Sunday, November 26, 2000

Tristate A.M. Report

Parks project seeks children's clothes

        LEBANON - Lebanon Parks and Recreation is sponsoring a Giving Tree Project for residents to share the spirit of the holidays with less-fortunate children. Tags requesting items of children's clothing may be picked off the tree situated in the lobby of the City Building, 50 S. Broadway.

        All gifts are due by Dec. 8. Information: 932-3060.

Ex-officials still owe restitution

        AKRON — Former Summit County officials ordered to pay restitution after their convictions in a bribery-kickback scandal haven't paid up, and at least one says he can't afford to pay at all, a newspaper reported Saturday.

[photo] A two-alarm fire at 1710 Vine St. Saturday morning started by a 5-year-old boy playing with a cigarette lighter left 22 people without homes. The fire started about 10 a.m. and was put out within the hour. It started in a third-floor apartment occupied by Paul aBaltimore and her six children, Cincinnati Fire Division Chief Stephen J. Kluesener said. No one was hurt. Damage was estimated at $35,000.
([name of photographer] photo)
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        Former county Chief of Staff William Hartung hasn't paid any of the $305,000 he was ordered to repay the government about a year ago, the Akron Beacon Journal said.

        Seven people were convicted of various charges in the scandal, but only Michael Smith, a welfare consultant convicted of bribing the county's former welfare director, has made full restitution.

        Mr. Smith, who served eight months in federal prison, has paid $594,441 in restitution and a $30,000 fine.

Entire county now part of MS study

        LORAIN — A study of a higher-than-average multiple sclerosis rate in the city of Wellington has been expanded to include all of Lorain County, a state health official said.

        Robert Indian, chief of community health assessment for the Ohio Department of Health, said officials have no evidence of a higher rate in the county, but want to learn if there is one.

        “If Lorain County's rate is not high, there will be perhaps more significance to the numbers in Wellington,” he said.

        State health officials first became interested in Wellington in 1999 after a preliminary study by the county health department identified 25 potential cases in Wellington's 4,200 residents.

        At that rate, there would be about 595 cases per 100,000 people, almost five times the regional average of about 160 cases per 100,000.

Cell phones used to update parents

        COLUMBUS — Teachers in the Northeastern Local School District near Springfield are using cellular phones to make sure parents are updated on their children's progress.

        Sixth-grade teacher Michelle Heims said she and her colleagues wondered at first if the phones weren't a waste of district money. The bill averages $200 a month for 15 phones.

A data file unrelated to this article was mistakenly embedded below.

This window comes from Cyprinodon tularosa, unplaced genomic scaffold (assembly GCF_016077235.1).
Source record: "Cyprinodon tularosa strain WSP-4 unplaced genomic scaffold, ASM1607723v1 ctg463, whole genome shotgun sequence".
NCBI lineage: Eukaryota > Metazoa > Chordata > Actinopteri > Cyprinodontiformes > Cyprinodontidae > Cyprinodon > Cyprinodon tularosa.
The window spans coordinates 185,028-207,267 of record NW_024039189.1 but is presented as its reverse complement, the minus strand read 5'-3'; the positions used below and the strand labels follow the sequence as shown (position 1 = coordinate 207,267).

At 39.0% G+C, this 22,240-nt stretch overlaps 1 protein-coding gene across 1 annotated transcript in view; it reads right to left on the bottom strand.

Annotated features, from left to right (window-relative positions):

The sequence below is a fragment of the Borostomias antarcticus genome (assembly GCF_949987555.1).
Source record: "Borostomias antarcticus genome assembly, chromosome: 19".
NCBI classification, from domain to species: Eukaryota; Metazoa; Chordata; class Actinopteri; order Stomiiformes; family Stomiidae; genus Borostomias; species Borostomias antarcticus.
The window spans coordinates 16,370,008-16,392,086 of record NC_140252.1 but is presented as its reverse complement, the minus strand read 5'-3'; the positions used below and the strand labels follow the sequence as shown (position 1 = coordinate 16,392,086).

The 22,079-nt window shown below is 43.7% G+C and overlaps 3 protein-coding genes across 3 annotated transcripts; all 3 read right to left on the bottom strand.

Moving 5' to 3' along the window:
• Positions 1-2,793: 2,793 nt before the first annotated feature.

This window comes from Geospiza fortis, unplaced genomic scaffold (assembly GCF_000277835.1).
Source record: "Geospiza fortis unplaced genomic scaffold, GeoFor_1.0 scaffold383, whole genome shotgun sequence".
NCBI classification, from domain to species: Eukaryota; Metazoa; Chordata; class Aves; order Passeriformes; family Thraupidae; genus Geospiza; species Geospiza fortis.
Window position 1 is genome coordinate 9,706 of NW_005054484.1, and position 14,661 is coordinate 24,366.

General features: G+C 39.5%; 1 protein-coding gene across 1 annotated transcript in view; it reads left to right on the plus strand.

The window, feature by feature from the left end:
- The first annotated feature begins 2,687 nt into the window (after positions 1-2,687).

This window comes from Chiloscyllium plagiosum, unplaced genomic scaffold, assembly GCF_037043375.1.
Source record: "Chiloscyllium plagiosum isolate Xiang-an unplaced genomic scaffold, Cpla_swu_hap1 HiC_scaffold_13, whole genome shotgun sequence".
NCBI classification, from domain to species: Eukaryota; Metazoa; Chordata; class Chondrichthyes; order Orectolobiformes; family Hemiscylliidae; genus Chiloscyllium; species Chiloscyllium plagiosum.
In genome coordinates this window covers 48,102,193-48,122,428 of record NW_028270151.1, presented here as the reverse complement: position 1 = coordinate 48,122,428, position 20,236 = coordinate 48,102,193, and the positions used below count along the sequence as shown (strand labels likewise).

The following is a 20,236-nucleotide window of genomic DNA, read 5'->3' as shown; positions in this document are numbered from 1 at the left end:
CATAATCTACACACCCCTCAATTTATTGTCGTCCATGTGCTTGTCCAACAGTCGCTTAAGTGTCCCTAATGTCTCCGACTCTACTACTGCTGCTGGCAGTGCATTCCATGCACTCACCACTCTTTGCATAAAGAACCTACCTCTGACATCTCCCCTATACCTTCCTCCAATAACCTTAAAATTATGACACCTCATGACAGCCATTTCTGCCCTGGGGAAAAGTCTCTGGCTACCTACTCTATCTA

But she said they have become a valuable tool.

        “Cell phones are efficient, they are effective, they are immediate,” Ms. Heims said.

        Sixth-grade teachers at South Vienna Middle School were the first to get the phones because that year can be one of the most challenging for students.

        “Both hormones and emotions for sixth-graders are raging,” Superintendent Larry Shaffer said. “There's constant bickering, constant unhappiness, constant upheaval. If we can control some of that by direct contact with the home, all the better.”

Small farmers offer holiday catalog

        ATHENS, Ohio — Appalachian Ohio's small farmers and entrepreneurs are hoping to cash in on the Christmas season by offering their goods in a holiday catalog.

        Good Food Direct! is a holiday catalog produced by Rural Action, a nonprofit organization dedicated to revitalizing the poor counties of southeastern Ohio. It promotes the homegrown products of 20 farmers and small businesses.

        The group hopes to entice shoppers with gifts ranging from fresh turkeys to soap.

        “By making this purchase, you're supporting someone who's living their dream and surviving in a rural economy,” said Colin Donohue, a development director for Rural Action.

        “Our hope is to have thousands of customers and make an impact on the economy.”


Airport numbers soaring
Officials say growth requires fourth runway
Worst delays: flights to Newark
County delays vote on art fund
Walnut Hills leaders envision revival for structure, neighborhood
WILKINSON: Close calls
Camp cancels HIV/AIDS retreat
Hurt officer sees absence of sympathy
Powerball hopeful line up
Teachers' pay system pondered
BRONSON: Sore losers
Trumping the Klan
CROWLEY: Politics
Giving to others brings couple joy
Golden Lamb is a treasure
Hoseas prepare home for holiday
Last call to comment on new bridge
Red Cross gets roomier, more visible digs
To many, he's a hero on wheels
Tristate schools attract notice
Vehicle tax still stuck in Assembly
- Tristate A.M. Report